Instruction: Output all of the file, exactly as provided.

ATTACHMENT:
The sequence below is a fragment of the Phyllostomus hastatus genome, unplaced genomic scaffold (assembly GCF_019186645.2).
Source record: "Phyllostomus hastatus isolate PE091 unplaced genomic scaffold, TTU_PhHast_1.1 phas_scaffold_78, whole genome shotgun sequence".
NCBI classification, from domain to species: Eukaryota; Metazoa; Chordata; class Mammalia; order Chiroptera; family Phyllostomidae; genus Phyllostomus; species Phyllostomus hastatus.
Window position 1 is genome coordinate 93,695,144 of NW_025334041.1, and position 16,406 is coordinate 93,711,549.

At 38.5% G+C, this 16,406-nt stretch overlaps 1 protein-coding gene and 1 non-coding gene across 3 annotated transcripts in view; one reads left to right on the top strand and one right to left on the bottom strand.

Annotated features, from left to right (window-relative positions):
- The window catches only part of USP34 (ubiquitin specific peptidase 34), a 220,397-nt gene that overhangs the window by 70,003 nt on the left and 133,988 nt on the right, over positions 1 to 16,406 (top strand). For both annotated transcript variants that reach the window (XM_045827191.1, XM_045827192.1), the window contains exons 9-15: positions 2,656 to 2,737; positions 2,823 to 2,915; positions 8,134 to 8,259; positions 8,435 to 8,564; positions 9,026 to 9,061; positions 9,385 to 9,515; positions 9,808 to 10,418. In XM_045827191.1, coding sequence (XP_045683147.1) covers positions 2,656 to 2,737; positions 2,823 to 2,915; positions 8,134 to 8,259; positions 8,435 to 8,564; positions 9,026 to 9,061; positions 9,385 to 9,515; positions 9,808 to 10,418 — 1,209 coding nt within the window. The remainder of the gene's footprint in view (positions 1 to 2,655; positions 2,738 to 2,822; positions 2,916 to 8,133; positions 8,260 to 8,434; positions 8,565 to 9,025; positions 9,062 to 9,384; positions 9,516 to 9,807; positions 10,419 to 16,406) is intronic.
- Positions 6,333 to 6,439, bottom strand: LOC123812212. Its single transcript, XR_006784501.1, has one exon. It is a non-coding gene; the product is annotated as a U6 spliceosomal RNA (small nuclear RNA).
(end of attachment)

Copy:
The sequence below is a fragment of the Phyllostomus hastatus genome, unplaced genomic scaffold (assembly GCF_019186645.2).
Source record: "Phyllostomus hastatus isolate PE091 unplaced genomic scaffold, TTU_PhHast_1.1 phas_scaffold_78, whole genome shotgun sequence".
NCBI classification, from domain to species: Eukaryota; Metazoa; Chordata; class Mammalia; order Chiroptera; family Phyllostomidae; genus Phyllostomus; species Phyllostomus hastatus.
Window position 1 is genome coordinate 93,695,144 of NW_025334041.1, and position 16,406 is coordinate 93,711,549.

At 38.5% G+C, this 16,406-nt stretch overlaps 1 protein-coding gene and 1 non-coding gene across 3 annotated transcripts in view; one reads left to right on the top strand and one right to left on the bottom strand.

Annotated features, from left to right (window-relative positions):
- The window catches only part of USP34 (ubiquitin specific peptidase 34), a 220,397-nt gene that overhangs the window by 70,003 nt on the left and 133,988 nt on the right, over positions 1 to 16,406 (top strand). For both annotated transcript variants that reach the window (XM_045827191.1, XM_045827192.1), the window contains exons 9-15: positions 2,656 to 2,737; positions 2,823 to 2,915; positions 8,134 to 8,259; positions 8,435 to 8,564; positions 9,026 to 9,061; positions 9,385 to 9,515; positions 9,808 to 10,418. In XM_045827191.1, coding sequence (XP_045683147.1) covers positions 2,656 to 2,737; positions 2,823 to 2,915; positions 8,134 to 8,259; positions 8,435 to 8,564; positions 9,026 to 9,061; positions 9,385 to 9,515; positions 9,808 to 10,418 — 1,209 coding nt within the window. The remainder of the gene's footprint in view (positions 1 to 2,655; positions 2,738 to 2,822; positions 2,916 to 8,133; positions 8,260 to 8,434; positions 8,565 to 9,025; positions 9,062 to 9,384; positions 9,516 to 9,807; positions 10,419 to 16,406) is intronic.
- Positions 6,333 to 6,439, bottom strand: LOC123812212. Its single transcript, XR_006784501.1, has one exon. It is a non-coding gene; the product is annotated as a U6 spliceosomal RNA (small nuclear RNA).